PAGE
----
A Michigan judge on Wednesday ordered Camille Marino to remove from her blogs and social media sites references to a Wayne State University professor she has regularly criticized for doing research with animals, The Detroit News reported. She was ordered to remove any threatening statements, as well as information about where the professor lives. Marino was arrested for violating the terms of a personal protection order obtained by the professor, Donal O'Leary, who studies the cardiovascular system. Some of his research involves dogs. Marino's lawyers said that they believe all of her blog posts were protected by the First Amendment.
Higher Education Quick Takes
The Alabama Board of Education bought out the contract of Freida Hill, chancellor of the state's community college system, on Wednesday, The Birmingham News reported. Hill and board members agreed not to make disparaging remarks about one another. Hill has been in the office for two years. An evaluation of her performance noted that some board members were critical of her performance, but that others defended her. Hill came into office following a scandal that involved convictions of a former chancellor, a former college president and state legislators.
An anonymous website over the weekend posted confidential information about McGill University donors, including the size of past gifts, how much the university hoped to obtain from future gifts, personal phone numbers and more, The Montreal Gazette reported. Authorities are investigating how the information was obtained, and the university was able to get the hosts for the site to take it down. The university sent an e-mail message to all donors, pledging to find out what happened and to prevent future such leaks.
Utah State University Press -- for several years a target of budget cut plans at its home institution -- is merging into the University Press of Colorado. The Utah State press will continue to publish books as an imprint of the Colorado publisher. The Colorado press has been supported by eight colleges and universities in Colorado and will now receive some support from Utah State as well. But Utah State officials said that their overall spending would decrease once the merger is complete.
The DePauw University visiting journalism professor who used a student's arrest records to teach a lesson about public documents won't be sanctioned, the professor, Mark Tatge, said in a statement Wednesday. Students had complained after Tatge gave his class information on an athlete's arrest on suspicion of resisting arrest, public drunkenness and being a minor in possession of alcohol. The information was all publicly available. In a statement released to Inside Higher Ed on Wednesday, Tatge said he had "learned some things" from the process but maintained that his lesson was legitimate and not mean-spirited.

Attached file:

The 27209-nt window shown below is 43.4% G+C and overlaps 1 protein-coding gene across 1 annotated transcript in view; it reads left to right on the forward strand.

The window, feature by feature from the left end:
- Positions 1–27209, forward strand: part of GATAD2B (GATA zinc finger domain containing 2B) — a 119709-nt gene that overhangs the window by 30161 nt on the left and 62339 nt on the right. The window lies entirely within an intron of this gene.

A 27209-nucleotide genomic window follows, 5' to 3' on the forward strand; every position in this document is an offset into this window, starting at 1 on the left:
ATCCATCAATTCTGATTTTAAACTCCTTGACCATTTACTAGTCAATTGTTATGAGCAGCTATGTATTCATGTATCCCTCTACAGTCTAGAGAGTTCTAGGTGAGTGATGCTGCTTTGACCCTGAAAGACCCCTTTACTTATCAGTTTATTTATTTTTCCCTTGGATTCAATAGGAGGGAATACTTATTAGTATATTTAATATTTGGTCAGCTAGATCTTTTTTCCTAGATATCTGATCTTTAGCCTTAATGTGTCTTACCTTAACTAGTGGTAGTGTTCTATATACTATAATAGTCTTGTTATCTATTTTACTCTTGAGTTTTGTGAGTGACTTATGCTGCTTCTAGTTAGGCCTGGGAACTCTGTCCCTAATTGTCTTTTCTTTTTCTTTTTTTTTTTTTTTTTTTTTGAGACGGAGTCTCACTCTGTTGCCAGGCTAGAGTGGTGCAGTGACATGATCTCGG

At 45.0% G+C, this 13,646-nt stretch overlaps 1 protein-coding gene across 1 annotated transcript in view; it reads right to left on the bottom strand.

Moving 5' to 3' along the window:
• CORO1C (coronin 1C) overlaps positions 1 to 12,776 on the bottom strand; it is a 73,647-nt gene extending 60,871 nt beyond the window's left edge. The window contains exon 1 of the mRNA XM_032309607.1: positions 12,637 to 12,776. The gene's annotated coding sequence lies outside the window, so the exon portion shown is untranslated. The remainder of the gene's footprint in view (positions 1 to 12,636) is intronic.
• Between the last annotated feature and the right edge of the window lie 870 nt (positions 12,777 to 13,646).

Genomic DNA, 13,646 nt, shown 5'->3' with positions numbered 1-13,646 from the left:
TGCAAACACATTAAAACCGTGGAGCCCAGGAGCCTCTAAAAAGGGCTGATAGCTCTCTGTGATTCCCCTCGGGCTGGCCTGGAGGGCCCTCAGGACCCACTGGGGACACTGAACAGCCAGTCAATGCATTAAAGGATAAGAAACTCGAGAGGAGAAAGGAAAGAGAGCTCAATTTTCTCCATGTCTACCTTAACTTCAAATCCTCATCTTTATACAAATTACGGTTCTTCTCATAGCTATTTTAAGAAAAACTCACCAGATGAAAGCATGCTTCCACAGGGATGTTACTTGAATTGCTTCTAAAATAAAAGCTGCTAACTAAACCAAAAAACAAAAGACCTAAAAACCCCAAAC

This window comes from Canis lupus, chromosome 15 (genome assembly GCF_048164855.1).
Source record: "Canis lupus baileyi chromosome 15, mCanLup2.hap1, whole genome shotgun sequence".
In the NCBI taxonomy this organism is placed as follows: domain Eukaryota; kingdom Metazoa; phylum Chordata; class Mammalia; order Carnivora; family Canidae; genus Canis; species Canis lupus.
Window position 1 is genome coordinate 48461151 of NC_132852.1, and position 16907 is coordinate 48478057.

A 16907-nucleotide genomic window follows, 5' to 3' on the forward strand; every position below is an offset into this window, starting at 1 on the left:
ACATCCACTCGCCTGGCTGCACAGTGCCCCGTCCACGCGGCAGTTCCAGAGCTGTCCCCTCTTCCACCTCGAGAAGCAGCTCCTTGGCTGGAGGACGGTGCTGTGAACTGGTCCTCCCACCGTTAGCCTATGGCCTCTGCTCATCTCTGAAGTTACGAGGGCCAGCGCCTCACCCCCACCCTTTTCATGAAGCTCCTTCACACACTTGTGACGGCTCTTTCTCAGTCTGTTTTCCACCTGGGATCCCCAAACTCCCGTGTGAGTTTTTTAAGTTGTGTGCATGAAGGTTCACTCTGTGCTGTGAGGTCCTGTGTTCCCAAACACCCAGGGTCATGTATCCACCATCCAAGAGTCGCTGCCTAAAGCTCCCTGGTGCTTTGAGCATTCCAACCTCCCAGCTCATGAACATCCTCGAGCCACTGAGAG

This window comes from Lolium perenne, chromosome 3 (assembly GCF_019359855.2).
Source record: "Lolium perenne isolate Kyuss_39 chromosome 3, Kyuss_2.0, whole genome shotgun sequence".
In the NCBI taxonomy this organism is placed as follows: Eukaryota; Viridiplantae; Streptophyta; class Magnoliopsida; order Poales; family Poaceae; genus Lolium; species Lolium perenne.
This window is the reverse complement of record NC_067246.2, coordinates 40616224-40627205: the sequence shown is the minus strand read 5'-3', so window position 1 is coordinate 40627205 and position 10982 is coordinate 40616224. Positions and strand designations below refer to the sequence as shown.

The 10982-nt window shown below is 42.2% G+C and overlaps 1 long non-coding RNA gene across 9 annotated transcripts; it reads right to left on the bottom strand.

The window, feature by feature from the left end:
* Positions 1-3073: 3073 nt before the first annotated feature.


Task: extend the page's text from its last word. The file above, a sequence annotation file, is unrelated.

"I in no way meant to call attention to or to embarrass anyone," he wrote. "My goal here was merely to teach students about public records and make them better critical thinkers by using actual records filed in a public, open Indiana court."
He was also critical of the university's handling of the situation. "I feel the university did a poor job of communicating the intentions and procedures behind its review process to the media," he wrote. "I am committed to working with officials here in hope this kind of situation can be avoided in the future so another DePauw professor does not witness this same kind of communication breakdown."
Five private colleges in West Virginia and Virginia are sharing some faculty slots, courtesy of a grant from the Teagle Foundation, The Charleston Gazette reported. Bethany, Davis & Elkins, Emory & Henry and West Virginia Wesleyan Colleges and the University of Charleston will share a single position for a professor to use distance education to teach remedial mathematics at all the campuses, with in-person assistance available at each college. Further, West Virginia Wesleyan and the University of Charleston will share an American history professor. Officials described the arrangements as a way to offer good instruction, while recognizing the financial pressures on small private colleges.
Israel's Council for Higher Education has approved the nation's first plan to encourage universities to hire more women as faculty members, Haaretz reported. Women are well-represented in the student ranks and the junior faculty slots, but only 15 percent of full professors are women. The plan calls on universities to develop family-friendly policies, to appoint advisers to help presidents develop strategies for recruiting and to keep better data on the status of women in academe.
Jack Scott, chancellor of the California Community Colleges, announced Tuesday that he will retire in September. Scott's career has mixed academe and politics. He has been president of Pasadena City College and Cypress College, and was an influential legislator on education issues during terms in California's Assembly and Senate. Scott became chancellor in 2009, and served in the role during a time of huge budget cuts and increased enrollment demands. California's community college system is highly decentralized, and Scott both pushed for more funds and for reforms that he said were needed in light of dwindling dollars.